Zedillo Key to End of Prop. 187, Villaraigosa Says
California Assembly Speaker Antonio Villaraigosa thanked President Ernesto Zedillo here Tuesday for helping defuse Proposition 187, saying the Mexican leader played a key role in scuttling the controversial state measure that denied benefits to illegal immigrants.
“As leader of the state Assembly, I say President Zedillo had great impact in defeating Proposition 187,” Villaraigosa told a news conference after he and a state delegation met the Mexican chief executive. Zedillo’s visit to California in May “pushed the process” that eventually invalidated most of the measure, the speaker said.
Villaraigosa’s declarations were perhaps the clearest sign yet of California’s radical change in relations with Mexico and of the rise of a new phenomenon: cross-border politics. Once a distant neighbor, the Mexican president has become a prized ally for California politicians eager to court the Latino vote.
“The emergence of cross-border coalitions and issues shows the advent of a whole new era in U.S.-Mexican and Mexico-California relations,” said Denise Dresser, a visiting fellow at the Pacific Council think tank in Los Angeles.
The meeting with Zedillo was the centerpiece of a four-day visit to Mexico by Villaraigosa, a Los Angeles Democrat who is trying to promote economic and political ties between California and its southern neighbor. He is also considering a run for mayor of Los Angeles.
A senior Mexican official who attended Tuesday’s meeting said Villaraigosa told Zedillo that the latter’s trip to California was “decisive” in invalidating Proposition 187.
“He gave thanks on behalf of Mexican Americans,” said the official, Deputy Foreign Minister Juan Rebolledo.
“I was surprised he was so explicit,” Rebolledo added.
Villaraigosa told reporters that Zedillo’s statewide visit was crucial because it generated an outpouring of positive feelings and publicity. He added that the presence of the Mexican leader pushed Gov. Gray Davis to promise he would “never be a party to an effort to kick kids out of school.”
That statement was the first indication that Davis would not support the main provisions of Proposition 187, a state referendum approved in 1994 by nearly 60% of California voters. It barred illegal immigrants from attending public schools and receiving social services.
The Mexican president responded to Villaraigosa’s declarations Tuesday by breaking into applause, said Raul Hinojosa, a UCLA professor in the California delegation.
Since taking office in January, Davis has greatly strengthened ties with Mexico, which had been sorely strained by what Mexicans perceived as the anti-immigrant attitude of former Gov. Pete Wilson.
But Davis faced a dilemma with Proposition 187. The governor personally opposed the measure but said he felt bound by voters’ wishes to continue Wilson’s appeal of a federal court decision that had ruled much of the initiative unconstitutional. In April, Davis decided to submit the issue for court-sponsored mediation.
Last week, he agreed to a settlement that abandoned the appeal.
Dresser, a political scientist, said Villaraigosa’s statements reflected the growth of cross-border politics, which has been manifest in such novelties as Mexican politicians campaigning in California to capture the approval of immigrants who wield influence back home.
“NAFTA has just accelerated the process of silent integration” of the two neighbors, she said, referring to the North American Free Trade Agreement.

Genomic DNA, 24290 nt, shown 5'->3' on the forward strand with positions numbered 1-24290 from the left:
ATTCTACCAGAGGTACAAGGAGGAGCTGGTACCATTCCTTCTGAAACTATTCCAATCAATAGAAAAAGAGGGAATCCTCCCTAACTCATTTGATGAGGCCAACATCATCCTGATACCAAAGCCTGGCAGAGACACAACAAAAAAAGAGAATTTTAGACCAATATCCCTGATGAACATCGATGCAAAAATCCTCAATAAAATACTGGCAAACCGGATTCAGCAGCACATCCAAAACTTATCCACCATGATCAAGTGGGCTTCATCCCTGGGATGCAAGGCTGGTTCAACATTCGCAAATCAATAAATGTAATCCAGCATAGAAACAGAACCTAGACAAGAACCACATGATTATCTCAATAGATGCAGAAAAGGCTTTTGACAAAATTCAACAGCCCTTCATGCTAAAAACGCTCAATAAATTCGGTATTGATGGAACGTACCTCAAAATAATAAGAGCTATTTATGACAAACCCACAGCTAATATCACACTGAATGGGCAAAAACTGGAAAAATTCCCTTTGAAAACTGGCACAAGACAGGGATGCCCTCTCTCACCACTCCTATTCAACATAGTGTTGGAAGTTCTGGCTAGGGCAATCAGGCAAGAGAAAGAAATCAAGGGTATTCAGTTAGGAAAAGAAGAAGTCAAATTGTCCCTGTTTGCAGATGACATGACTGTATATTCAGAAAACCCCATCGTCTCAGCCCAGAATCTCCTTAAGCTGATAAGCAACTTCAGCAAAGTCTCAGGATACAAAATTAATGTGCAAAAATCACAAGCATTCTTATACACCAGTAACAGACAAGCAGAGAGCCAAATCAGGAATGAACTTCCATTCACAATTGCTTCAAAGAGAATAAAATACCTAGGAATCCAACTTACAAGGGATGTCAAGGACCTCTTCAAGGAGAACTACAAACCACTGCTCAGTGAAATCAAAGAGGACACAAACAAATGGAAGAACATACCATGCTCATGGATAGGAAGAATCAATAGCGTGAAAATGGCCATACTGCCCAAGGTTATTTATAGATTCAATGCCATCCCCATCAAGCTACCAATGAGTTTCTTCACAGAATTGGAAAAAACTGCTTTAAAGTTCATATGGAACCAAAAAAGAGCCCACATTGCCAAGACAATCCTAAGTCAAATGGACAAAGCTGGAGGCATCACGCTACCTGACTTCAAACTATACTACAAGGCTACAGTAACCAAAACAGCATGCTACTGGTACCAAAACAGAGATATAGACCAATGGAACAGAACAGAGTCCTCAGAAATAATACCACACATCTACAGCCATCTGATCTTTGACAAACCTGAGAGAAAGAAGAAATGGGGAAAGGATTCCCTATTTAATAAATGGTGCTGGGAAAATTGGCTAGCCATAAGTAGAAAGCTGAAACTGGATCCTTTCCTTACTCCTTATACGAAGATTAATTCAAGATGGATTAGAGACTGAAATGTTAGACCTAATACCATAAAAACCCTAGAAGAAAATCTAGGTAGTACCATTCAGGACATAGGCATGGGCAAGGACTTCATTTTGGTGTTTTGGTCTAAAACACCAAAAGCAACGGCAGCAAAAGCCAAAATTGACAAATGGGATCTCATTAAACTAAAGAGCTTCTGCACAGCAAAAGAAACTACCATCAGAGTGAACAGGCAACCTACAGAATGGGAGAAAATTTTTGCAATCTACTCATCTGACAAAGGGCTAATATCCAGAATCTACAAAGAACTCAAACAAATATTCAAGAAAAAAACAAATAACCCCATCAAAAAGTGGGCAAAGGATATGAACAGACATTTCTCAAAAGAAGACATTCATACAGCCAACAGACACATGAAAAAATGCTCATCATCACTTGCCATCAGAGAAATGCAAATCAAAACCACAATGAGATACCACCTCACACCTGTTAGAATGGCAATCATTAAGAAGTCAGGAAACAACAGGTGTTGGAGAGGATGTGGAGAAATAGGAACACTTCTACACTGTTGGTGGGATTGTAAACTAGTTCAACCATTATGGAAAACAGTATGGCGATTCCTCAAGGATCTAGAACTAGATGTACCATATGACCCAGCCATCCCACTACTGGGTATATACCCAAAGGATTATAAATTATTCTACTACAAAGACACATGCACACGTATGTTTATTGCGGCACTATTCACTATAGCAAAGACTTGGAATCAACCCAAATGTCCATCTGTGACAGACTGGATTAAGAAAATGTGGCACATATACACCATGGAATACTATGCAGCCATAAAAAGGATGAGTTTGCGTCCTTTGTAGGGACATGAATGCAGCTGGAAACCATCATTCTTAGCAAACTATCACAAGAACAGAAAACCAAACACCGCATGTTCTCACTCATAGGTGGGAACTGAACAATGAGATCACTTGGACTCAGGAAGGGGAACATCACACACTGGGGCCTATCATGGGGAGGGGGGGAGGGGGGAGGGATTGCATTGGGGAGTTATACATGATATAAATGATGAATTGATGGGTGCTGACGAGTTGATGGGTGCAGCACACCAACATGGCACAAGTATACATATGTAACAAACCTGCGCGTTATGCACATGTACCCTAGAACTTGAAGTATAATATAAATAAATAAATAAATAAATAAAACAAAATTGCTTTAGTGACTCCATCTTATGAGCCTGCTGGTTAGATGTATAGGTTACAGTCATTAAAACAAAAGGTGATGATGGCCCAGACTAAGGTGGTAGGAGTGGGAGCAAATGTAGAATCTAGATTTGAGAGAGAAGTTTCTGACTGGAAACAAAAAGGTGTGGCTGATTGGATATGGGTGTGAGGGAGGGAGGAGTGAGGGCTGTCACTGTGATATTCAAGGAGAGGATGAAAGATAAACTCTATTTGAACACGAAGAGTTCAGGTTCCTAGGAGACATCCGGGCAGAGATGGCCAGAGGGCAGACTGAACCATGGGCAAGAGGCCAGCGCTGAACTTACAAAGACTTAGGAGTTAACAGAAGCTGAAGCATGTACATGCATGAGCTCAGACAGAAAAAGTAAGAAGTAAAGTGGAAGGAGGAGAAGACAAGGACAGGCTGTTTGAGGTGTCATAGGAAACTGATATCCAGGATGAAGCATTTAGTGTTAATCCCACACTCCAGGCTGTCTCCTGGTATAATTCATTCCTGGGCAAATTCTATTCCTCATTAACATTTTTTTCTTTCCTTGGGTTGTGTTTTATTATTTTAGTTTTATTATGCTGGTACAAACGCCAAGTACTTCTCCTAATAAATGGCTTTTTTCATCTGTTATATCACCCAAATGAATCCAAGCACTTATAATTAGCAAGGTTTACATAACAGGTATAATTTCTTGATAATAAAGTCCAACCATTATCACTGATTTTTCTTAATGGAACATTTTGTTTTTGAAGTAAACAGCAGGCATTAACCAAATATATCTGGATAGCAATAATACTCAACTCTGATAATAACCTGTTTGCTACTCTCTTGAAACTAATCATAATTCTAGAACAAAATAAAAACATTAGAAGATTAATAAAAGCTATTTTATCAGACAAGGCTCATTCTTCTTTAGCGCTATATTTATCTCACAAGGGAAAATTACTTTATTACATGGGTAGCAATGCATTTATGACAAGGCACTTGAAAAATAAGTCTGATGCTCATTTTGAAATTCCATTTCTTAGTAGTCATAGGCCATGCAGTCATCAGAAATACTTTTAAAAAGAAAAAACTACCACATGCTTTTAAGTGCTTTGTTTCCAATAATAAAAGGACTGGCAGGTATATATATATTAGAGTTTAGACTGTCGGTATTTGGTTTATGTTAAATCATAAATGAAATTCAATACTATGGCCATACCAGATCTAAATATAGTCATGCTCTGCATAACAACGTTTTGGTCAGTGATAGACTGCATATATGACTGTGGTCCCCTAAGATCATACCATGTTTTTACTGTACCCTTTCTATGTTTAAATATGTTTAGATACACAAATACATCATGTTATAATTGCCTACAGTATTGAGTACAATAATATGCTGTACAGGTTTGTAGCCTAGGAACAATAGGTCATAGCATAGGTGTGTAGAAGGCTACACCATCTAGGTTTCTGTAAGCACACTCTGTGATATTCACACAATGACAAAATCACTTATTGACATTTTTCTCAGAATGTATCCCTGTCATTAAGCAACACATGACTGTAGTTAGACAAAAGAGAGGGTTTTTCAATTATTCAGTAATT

Dresser said Zedillo didn’t overtly contribute to the demise of Proposition 187. But his visit, which emphasized rapidly increasing trade ties between California and Mexico, “led many to believe the benefits of doing away with 187 far outweighed the negative consequences.”
Villaraigosa said in an interview Tuesday that he is seeking alternatives to propositions like 187 to stem the flow of illegal immigrants into California.
One such idea, he said, is a new program that combines donations from Mexican Americans and funds from the western state of Jalisco, a major source of immigrants to California. The money goes into an economic development fund to start small businesses in the towns the immigrants come from.
Villaraigosa also said that Mexican Foreign Minister Rosario Green had expressed interest in launching a program to allow Mexicans to work temporarily in jobs in the United States. But, he added, the minister did not discuss specifics of such a plan, which would require U.S. federal approval.
California growers have said they face an acute labor shortage and have become increasingly dependent on undocumented immigrants.
Agricultural groups such as the Nisei Farmers League in Fresno are lobbying hard for an expanded guest worker program, but resistance from farm worker advocates--who argue that the shortage would disappear if farmers raised wages and improved housing--has been strong. Last year, the U.S. Senate approved a major expansion of the existing guest worker program, which is rarely used in the West because farmers say it is unwieldy, but the legislation failed in the House.
In his meeting with Zedillo, Villaraigosa also urged that this country’s government-controlled airlines, Mexicana and Aeromexico, award a $6.5-billion contract for new planes to Seattle-based Boeing Co., which manufactures aircraft in Long Beach.
Villaraigosa and Mexican officials said the airlines would examine competitive bids. But the California speaker said Zedillo reacted positively to his support for Boeing.
The Mexican president responded with “a big smile,” Villaraigosa said. “He said Mexico was very interested in this proposal.”
Times staff writer Nancy Cleeland in Los Angeles contributed to this report.